‘Supra­nomics an ex­cuse for loot­ing’

CityPress - - News - POLOKO TAU poloko.tau@city­press.co.za

North West Pre­mier Supra Mahumapelo has been ac­cused of us­ing his pro­vin­cial “re­brand­ing” pro­gramme to loot state cof­fers.

Speak­ing at a di­a­logue this week, Mahumapelo told the au­di­ence that he was travers­ing the prov­ince pro­mot­ing his “supra­nomics phi­los­o­phy”, which is aligned to the Na­tional De­vel­op­ment Plan (NDP). His vi­sion was to im­ple­ment the NDP through re­brand­ing, repo­si­tion­ing and re­newal to ben­e­fit the prov­ince us­ing five themes, he said.

The first theme was agri­cul­ture, cul­ture and tourism (ACT); de­vel­op­ment in vil­lages, township and small dor­pies was the sec­ond; the com­pre­hen­sive and in­te­grated ser­vice de­liv­ery cam­paign, Set­sokot­sane, the third; the Saamw­erkSaamtrek call for unity of pur­pose above race di­vi­sions was the fourth theme; and rec­on­cil­i­a­tion, heal­ing and re­newal the fifth. “Our ul­ti­mate goal is to en­sure that we re­duce poverty, un­em­ploy­ment and in­equal­ity,” he said, adding that the North West should not be known as the “plat­inum prov­ince” but the “ACT prov­ince”.

“Com­modi­ties will not last for­ever. In our case, the most strate­gic pil­lar of our econ­omy is ACT be­cause peo­ple have to eat in or­der to sur­vive. There is no way you can sep­a­rate peo­ple from their cul­ture and tourism. These sec­tors carry a po­ten­tial to cre­ate more sus­tain­able job op­por­tu­ni­ties for our com­mu­ni­ties,” he said.

How­ever, op­po­si­tion par­ties in the prov­ince told City Press that very lit­tle has come out of the pre­mier’s en­thu­si­as­tic pro­mo­tion of his vi­sion since he took power three years ago.

“He spends time criss­cross­ing the prov­ince pre­tend­ing to con­sult com­mu­ni­ties and lis­ten to their chal­lenges, but this is just an ex­cuse to dish out con­tracts for, among oth­ers, cater­ing, trans­port and mar­quees to his peo­ple,” said EFF mem­ber of the leg­is­la­ture Alfred Motsi.

“He is us­ing this to loot state cof­fers hence his of­fice’s bud­get has in­creased by 87% since he took over. There is zero im­pact show­ing from all those cam­paigns,” he said.

The DA in the prov­ince called the pre­mier’s pro­gramme a “smoke screen”, say­ing Mahumapelo was go­ing out to com­mu­ni­ties to make prom­ises and leave them hang­ing. “Ser­vice de­liv­ery is not his pri­or­ity but fur­ther­ing his own self-in­ter­ests,” said DA leader Joe McGluwa.

Mahumapelo dis­missed the op­po­si­tion’s ac­cu­sa­tions as hav­ing no sub­stance and said if there was any­thing to them, the op­po­si­tion would have handed the mat­ter to the po­lice for in­ves­ti­ga­tion.

How­ever, he ad­mit­ted that a cater­ing ser­vice was pro­vided at Set­sokot­sane gath­er­ings. He also said his of­fice’s bud­get had in­creased af­ter the re­lo­ca­tion of the North West De­vel­op­ment Cor­po­ra­tion and the fund­ing of the ICT trans­for­ma­tion pro­gramme to his of­fice.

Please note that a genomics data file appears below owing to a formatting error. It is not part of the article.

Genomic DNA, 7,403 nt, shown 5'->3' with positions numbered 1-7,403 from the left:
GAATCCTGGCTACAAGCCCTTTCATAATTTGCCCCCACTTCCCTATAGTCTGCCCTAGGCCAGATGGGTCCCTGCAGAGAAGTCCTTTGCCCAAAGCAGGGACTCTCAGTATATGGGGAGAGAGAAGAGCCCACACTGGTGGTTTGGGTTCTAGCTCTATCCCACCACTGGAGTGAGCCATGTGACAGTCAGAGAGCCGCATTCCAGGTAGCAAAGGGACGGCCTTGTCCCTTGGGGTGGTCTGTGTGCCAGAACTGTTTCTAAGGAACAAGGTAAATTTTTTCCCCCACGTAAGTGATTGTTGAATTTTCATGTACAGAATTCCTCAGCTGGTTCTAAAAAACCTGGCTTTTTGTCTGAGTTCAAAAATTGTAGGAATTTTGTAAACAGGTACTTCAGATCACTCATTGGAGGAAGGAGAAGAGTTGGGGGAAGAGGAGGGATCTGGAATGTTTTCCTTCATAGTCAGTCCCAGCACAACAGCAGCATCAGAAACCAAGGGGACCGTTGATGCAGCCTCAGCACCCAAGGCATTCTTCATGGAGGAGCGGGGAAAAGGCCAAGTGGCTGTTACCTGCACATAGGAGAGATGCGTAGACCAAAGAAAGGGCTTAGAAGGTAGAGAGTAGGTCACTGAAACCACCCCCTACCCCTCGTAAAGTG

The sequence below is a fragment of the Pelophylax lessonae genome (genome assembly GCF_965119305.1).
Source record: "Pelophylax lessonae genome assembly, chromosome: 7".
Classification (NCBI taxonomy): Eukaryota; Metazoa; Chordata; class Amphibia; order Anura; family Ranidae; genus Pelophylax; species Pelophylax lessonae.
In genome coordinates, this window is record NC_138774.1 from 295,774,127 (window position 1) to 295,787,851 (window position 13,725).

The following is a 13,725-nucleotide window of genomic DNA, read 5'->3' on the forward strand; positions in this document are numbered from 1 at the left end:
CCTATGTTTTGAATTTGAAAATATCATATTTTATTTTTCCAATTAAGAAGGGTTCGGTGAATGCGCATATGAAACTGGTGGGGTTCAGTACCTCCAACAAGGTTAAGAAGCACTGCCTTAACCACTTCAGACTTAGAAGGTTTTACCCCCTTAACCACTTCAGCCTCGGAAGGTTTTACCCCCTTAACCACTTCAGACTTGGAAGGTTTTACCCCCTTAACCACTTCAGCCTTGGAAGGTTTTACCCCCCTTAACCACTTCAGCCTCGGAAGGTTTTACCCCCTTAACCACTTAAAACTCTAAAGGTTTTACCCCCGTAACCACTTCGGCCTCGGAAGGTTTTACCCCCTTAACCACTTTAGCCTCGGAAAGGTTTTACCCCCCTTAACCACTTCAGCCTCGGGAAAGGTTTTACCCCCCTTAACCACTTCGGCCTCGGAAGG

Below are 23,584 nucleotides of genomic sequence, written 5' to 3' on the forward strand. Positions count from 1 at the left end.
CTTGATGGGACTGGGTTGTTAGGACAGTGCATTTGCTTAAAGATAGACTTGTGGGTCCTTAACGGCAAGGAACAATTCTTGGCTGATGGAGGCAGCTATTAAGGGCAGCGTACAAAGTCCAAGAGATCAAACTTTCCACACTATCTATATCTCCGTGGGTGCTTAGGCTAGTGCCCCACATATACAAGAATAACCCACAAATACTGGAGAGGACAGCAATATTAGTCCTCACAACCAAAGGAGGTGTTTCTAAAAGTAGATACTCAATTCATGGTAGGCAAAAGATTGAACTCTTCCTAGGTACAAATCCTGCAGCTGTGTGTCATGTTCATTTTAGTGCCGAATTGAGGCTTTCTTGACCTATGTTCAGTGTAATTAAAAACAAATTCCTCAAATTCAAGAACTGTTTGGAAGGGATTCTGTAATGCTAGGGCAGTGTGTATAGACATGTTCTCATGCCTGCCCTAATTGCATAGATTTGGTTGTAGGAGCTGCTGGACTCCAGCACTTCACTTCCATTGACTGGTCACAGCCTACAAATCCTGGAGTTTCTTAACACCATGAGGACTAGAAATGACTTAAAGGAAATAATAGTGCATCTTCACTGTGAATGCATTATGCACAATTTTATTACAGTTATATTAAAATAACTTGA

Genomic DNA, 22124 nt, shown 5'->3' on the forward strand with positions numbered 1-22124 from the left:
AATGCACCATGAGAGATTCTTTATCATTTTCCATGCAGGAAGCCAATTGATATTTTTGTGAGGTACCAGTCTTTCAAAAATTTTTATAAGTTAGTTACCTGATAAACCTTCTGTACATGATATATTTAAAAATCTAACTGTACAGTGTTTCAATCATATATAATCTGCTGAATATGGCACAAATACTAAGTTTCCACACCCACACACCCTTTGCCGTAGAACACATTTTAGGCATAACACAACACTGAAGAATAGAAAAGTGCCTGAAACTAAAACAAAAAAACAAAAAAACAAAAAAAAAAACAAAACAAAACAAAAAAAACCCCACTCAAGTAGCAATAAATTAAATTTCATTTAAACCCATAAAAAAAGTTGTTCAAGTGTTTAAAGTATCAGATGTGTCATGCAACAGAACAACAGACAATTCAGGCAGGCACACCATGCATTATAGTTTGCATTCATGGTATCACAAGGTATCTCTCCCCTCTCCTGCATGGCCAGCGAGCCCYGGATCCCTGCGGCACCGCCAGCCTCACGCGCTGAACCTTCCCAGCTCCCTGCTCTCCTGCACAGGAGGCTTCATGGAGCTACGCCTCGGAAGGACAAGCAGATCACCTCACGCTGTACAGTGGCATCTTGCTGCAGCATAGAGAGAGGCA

Mahumapelo ac­knowl­edged that the prov­ince was bat­tling chal­lenges in­clud­ing the pro­vi­sion of wa­ter, san­i­ta­tion, hous­ing, ad­dress­ing un­em­ploy­ment as well as de­vel­op­ing in­fra­struc­ture. There was still more than 14 000km of gravel roads com­pared with just over 5 000km of tarred or paved roads. He said im­prov­ing all these could be used as “re­brand­ing op­por­tu­ni­ties”.

“I found a prov­ince that had a huge back­log of ser­vice de­liv­ery ... Through our in­ter­ven­tions, we have built and handed over wa­ter in­fra­struc­ture and in other ar­eas con­struc­tion is still tak­ing place,” he ar­gued. He spoke very highly of his vi­sion and said he was writ­ing a book about it.

Mahumapelo also ar­gued that in the event that a new leader suc­ceeded him in 2019, he be­lieved that they would con­tinue to im­ple­ment the man­i­festo of the rul­ing party. “The frame­work will re­main largely the same. This is the vi­sion of the pro­vin­cial gov­ern­ment as adopted by the fifth ad­min­is­tra­tion and not just the pre­mier’s pro­ject,” he in­sisted.

The EFF, how­ever, was not con­vinced. “We have al­ways asked the pre­mier why he did not bring this whole thing to the leg­is­la­ture so we could le­galise it. Once he is gone, the new ad­min­is­tra­tion may de­cide on some­thing else and all he has done over the years will amount to noth­ing but a waste of time and mil­lions of rands that could have been put to bet­ter use,” Motsi said.

Supra Mahumapelo

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